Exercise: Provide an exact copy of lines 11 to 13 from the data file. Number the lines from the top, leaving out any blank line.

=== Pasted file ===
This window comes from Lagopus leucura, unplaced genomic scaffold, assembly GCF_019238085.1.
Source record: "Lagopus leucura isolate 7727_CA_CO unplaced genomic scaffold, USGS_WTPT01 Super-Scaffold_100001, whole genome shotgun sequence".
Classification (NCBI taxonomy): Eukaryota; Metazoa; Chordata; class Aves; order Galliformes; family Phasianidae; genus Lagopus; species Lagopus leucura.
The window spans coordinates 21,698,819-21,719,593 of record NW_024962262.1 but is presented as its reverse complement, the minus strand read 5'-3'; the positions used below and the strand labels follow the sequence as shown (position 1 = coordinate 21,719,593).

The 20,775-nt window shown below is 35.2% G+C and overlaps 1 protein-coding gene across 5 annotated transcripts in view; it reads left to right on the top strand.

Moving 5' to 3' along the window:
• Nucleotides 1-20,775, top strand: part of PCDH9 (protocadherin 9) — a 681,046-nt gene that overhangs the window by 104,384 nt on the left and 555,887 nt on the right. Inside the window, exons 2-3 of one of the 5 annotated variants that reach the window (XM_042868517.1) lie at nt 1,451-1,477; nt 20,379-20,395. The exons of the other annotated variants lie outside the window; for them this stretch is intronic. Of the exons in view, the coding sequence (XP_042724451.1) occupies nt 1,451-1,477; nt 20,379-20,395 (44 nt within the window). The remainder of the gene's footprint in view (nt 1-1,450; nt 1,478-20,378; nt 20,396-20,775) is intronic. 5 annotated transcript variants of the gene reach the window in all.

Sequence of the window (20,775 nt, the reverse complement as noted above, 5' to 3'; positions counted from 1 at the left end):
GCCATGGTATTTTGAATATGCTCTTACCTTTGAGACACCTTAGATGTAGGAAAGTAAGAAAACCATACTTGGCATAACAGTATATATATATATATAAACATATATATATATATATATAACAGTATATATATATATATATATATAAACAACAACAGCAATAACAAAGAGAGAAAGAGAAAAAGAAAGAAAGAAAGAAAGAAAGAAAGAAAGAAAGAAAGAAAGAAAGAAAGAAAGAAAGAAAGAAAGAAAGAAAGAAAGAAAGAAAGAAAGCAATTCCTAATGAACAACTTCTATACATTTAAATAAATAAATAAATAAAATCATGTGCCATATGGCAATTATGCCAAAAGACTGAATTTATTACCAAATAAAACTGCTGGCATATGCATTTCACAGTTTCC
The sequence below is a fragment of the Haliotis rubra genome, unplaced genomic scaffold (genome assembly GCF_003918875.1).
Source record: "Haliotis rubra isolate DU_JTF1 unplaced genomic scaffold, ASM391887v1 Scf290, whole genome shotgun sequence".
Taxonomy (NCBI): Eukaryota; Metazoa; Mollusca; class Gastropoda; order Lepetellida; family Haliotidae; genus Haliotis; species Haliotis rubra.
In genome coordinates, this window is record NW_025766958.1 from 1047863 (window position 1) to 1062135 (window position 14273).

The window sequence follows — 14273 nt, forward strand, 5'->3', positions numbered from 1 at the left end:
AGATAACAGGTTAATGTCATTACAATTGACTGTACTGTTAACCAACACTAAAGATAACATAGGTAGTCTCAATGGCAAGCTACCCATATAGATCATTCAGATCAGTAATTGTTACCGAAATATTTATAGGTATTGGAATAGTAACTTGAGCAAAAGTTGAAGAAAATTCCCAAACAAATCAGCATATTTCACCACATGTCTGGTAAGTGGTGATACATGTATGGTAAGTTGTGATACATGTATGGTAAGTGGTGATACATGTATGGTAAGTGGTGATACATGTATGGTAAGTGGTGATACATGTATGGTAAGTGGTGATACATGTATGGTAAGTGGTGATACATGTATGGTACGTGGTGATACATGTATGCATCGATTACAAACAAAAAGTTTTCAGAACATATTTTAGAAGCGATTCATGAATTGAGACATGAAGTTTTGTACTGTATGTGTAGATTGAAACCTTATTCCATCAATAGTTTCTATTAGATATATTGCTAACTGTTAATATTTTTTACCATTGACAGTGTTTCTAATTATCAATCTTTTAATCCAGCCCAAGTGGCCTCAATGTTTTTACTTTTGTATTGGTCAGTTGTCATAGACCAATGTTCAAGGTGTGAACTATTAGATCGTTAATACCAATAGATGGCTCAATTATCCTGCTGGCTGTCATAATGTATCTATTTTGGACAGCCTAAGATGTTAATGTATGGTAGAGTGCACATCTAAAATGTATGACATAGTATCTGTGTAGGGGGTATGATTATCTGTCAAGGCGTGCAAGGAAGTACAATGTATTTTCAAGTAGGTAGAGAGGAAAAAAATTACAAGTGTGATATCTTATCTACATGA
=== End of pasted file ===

Source record: "Haliotis rubra isolate DU_JTF1 unplaced genomic scaffold, ASM391887v1 Scf290, whole genome shotgun sequence".
Taxonomy (NCBI): Eukaryota; Metazoa; Mollusca; class Gastropoda; order Lepetellida; family Haliotidae; genus Haliotis; species Haliotis rubra.
In genome coordinates, this window is record NW_025766958.1 from 1047863 (window position 1) to 1062135 (window position 14273).